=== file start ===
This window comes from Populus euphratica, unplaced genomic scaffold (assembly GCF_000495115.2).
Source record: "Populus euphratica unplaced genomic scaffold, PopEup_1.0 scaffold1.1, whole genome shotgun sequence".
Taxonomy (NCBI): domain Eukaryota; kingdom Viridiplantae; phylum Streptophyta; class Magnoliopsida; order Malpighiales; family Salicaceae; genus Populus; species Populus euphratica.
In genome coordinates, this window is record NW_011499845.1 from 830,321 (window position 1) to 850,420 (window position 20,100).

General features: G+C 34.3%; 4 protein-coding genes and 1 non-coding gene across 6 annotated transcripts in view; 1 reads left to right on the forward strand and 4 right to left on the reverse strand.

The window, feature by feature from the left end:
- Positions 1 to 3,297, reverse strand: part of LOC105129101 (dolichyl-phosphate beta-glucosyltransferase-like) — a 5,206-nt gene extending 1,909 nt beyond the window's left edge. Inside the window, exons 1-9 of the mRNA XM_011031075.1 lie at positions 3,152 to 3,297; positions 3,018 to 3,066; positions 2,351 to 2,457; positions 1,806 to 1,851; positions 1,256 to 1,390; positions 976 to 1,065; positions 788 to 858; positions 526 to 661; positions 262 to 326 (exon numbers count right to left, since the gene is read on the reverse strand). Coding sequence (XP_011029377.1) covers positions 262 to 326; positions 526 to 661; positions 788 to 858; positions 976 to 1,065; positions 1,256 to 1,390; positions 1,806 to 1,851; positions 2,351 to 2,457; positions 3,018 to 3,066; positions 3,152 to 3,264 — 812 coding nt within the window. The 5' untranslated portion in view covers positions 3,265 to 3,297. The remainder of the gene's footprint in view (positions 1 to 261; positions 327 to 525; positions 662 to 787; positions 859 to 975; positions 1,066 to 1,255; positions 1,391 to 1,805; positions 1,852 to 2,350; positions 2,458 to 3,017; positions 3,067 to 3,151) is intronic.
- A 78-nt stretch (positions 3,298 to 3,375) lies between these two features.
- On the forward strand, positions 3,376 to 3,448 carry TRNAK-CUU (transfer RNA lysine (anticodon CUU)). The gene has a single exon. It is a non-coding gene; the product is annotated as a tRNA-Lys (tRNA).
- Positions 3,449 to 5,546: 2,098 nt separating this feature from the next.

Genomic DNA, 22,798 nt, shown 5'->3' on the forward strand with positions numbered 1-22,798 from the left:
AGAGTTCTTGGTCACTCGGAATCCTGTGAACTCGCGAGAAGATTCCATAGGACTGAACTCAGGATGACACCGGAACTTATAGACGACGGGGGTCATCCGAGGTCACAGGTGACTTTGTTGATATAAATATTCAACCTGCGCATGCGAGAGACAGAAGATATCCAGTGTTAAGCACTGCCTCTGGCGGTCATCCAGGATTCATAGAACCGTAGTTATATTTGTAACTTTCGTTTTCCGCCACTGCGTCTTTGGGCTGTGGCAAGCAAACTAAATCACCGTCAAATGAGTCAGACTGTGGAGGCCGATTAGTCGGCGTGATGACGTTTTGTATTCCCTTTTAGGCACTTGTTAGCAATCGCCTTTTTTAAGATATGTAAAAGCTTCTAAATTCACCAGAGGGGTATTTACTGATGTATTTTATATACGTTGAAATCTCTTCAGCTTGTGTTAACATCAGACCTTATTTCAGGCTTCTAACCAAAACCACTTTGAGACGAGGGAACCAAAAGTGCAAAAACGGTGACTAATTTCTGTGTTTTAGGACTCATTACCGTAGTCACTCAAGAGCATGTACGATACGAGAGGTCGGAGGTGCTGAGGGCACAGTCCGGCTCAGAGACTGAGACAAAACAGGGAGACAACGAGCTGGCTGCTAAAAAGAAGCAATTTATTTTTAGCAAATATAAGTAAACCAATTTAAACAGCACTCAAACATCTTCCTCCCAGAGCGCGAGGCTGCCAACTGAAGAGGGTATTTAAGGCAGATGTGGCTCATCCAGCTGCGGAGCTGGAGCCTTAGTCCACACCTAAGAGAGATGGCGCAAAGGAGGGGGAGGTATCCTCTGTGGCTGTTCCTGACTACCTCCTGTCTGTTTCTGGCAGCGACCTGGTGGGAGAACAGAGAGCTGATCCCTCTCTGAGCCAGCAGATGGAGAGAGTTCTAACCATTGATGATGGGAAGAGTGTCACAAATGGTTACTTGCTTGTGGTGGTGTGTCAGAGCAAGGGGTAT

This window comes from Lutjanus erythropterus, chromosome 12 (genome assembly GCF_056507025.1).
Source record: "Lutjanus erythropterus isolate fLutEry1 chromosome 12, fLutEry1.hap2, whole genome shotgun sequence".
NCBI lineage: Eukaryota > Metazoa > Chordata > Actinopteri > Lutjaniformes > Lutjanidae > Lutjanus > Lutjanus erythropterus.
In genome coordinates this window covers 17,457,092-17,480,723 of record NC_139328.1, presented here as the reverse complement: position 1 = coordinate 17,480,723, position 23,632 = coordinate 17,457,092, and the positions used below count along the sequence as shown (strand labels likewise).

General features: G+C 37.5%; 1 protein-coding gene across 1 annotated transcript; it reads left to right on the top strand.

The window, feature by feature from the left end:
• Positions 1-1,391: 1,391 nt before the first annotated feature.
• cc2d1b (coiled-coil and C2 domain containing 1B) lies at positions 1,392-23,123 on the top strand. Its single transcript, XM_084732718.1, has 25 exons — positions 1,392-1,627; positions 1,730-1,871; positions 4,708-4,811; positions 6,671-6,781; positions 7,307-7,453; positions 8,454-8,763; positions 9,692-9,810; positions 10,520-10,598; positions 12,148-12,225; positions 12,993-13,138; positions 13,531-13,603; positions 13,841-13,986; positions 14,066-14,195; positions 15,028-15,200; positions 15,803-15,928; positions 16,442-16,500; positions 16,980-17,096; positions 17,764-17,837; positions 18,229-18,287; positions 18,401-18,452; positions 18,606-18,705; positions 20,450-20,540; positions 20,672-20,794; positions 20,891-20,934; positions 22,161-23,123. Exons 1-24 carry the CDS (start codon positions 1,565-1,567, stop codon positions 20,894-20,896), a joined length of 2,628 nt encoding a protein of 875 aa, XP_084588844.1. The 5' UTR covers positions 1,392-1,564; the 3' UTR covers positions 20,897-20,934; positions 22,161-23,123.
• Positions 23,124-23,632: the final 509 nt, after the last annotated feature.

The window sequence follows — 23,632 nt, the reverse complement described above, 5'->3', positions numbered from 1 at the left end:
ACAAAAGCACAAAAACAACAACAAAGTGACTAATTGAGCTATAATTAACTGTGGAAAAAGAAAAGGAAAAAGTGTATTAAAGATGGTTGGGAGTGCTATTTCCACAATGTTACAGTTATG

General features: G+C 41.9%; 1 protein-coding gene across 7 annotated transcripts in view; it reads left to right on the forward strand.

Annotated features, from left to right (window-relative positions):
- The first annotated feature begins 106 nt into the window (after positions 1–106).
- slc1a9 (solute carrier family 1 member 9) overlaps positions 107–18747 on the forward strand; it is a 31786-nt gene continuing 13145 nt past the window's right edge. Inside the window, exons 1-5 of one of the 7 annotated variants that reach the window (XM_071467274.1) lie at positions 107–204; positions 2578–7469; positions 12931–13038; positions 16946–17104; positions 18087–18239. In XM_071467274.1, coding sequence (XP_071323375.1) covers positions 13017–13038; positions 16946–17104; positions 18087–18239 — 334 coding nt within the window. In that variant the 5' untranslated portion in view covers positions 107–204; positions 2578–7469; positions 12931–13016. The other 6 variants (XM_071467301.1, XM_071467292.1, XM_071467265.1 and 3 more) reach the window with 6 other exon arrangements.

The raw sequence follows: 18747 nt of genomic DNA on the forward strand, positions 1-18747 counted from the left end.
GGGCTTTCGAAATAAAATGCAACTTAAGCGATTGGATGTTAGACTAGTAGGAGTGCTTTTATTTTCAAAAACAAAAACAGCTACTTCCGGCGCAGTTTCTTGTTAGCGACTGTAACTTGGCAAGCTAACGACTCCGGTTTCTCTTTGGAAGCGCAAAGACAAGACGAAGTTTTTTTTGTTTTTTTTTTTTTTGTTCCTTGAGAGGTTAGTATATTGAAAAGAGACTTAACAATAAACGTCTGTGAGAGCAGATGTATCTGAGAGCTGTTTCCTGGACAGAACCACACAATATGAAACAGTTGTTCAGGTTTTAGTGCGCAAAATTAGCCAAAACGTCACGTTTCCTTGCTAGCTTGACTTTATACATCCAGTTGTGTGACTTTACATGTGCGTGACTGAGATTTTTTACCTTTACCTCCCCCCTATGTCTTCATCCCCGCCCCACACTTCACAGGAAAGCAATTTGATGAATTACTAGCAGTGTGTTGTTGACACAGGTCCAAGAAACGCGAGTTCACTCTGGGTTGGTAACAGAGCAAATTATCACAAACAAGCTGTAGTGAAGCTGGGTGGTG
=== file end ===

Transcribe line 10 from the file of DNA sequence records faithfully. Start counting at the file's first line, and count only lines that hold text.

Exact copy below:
- Positions 3,449 to 5,546: 2,098 nt separating this feature from the next.